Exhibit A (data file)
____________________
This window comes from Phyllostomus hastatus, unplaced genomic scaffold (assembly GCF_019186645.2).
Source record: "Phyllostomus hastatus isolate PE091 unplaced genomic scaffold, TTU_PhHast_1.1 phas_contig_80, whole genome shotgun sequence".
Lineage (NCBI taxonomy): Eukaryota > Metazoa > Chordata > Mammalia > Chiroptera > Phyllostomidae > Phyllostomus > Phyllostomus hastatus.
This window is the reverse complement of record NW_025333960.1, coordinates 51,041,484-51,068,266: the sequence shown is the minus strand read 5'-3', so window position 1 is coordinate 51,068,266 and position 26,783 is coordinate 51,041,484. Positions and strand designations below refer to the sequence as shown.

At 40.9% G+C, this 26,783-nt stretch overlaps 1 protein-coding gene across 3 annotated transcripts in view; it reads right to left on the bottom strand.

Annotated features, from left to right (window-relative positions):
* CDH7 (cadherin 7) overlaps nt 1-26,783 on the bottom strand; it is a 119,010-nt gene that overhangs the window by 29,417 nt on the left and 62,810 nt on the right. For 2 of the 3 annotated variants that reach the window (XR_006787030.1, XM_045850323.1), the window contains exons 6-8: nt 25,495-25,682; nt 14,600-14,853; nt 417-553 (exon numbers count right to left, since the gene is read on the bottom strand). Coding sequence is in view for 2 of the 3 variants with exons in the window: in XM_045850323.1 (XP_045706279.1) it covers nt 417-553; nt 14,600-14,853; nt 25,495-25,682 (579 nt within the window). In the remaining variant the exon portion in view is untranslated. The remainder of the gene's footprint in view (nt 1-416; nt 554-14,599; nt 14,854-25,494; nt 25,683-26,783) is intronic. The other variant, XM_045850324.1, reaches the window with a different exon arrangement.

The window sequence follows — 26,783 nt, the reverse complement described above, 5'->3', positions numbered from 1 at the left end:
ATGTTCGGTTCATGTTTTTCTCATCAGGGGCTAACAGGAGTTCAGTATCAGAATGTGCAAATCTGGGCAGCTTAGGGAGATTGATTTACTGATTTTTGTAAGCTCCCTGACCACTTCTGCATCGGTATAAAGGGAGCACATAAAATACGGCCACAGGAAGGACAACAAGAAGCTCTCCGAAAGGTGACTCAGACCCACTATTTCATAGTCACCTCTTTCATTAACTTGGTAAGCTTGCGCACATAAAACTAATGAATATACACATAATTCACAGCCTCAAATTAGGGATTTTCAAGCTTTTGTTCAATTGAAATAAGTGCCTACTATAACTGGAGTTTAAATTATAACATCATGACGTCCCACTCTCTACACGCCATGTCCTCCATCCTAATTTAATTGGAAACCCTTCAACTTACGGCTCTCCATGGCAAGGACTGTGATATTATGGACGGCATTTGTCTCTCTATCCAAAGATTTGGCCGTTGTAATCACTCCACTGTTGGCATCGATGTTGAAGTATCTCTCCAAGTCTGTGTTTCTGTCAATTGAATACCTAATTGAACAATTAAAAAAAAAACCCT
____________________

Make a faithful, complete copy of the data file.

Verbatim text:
This window comes from Phyllostomus hastatus, unplaced genomic scaffold (assembly GCF_019186645.2).
Source record: "Phyllostomus hastatus isolate PE091 unplaced genomic scaffold, TTU_PhHast_1.1 phas_contig_80, whole genome shotgun sequence".
Lineage (NCBI taxonomy): Eukaryota > Metazoa > Chordata > Mammalia > Chiroptera > Phyllostomidae > Phyllostomus > Phyllostomus hastatus.
This window is the reverse complement of record NW_025333960.1, coordinates 51,041,484-51,068,266: the sequence shown is the minus strand read 5'-3', so window position 1 is coordinate 51,068,266 and position 26,783 is coordinate 51,041,484. Positions and strand designations below refer to the sequence as shown.

At 40.9% G+C, this 26,783-nt stretch overlaps 1 protein-coding gene across 3 annotated transcripts in view; it reads right to left on the bottom strand.

Annotated features, from left to right (window-relative positions):
* CDH7 (cadherin 7) overlaps nt 1-26,783 on the bottom strand; it is a 119,010-nt gene that overhangs the window by 29,417 nt on the left and 62,810 nt on the right. For 2 of the 3 annotated variants that reach the window (XR_006787030.1, XM_045850323.1), the window contains exons 6-8: nt 25,495-25,682; nt 14,600-14,853; nt 417-553 (exon numbers count right to left, since the gene is read on the bottom strand). Coding sequence is in view for 2 of the 3 variants with exons in the window: in XM_045850323.1 (XP_045706279.1) it covers nt 417-553; nt 14,600-14,853; nt 25,495-25,682 (579 nt within the window). In the remaining variant the exon portion in view is untranslated. The remainder of the gene's footprint in view (nt 1-416; nt 554-14,599; nt 14,854-25,494; nt 25,683-26,783) is intronic. The other variant, XM_045850324.1, reaches the window with a different exon arrangement.

The window sequence follows — 26,783 nt, the reverse complement described above, 5'->3', positions numbered from 1 at the left end:
ATGTTCGGTTCATGTTTTTCTCATCAGGGGCTAACAGGAGTTCAGTATCAGAATGTGCAAATCTGGGCAGCTTAGGGAGATTGATTTACTGATTTTTGTAAGCTCCCTGACCACTTCTGCATCGGTATAAAGGGAGCACATAAAATACGGCCACAGGAAGGACAACAAGAAGCTCTCCGAAAGGTGACTCAGACCCACTATTTCATAGTCACCTCTTTCATTAACTTGGTAAGCTTGCGCACATAAAACTAATGAATATACACATAATTCACAGCCTCAAATTAGGGATTTTCAAGCTTTTGTTCAATTGAAATAAGTGCCTACTATAACTGGAGTTTAAATTATAACATCATGACGTCCCACTCTCTACACGCCATGTCCTCCATCCTAATTTAATTGGAAACCCTTCAACTTACGGCTCTCCATGGCAAGGACTGTGATATTATGGACGGCATTTGTCTCTCTATCCAAAGATTTGGCCGTTGTAATCACTCCACTGTTGGCATCGATGTTGAAGTATCTCTCCAAGTCTGTGTTTCTGTCAATTGAATACCTAATTGAACAATTAAAAAAAAAACCCT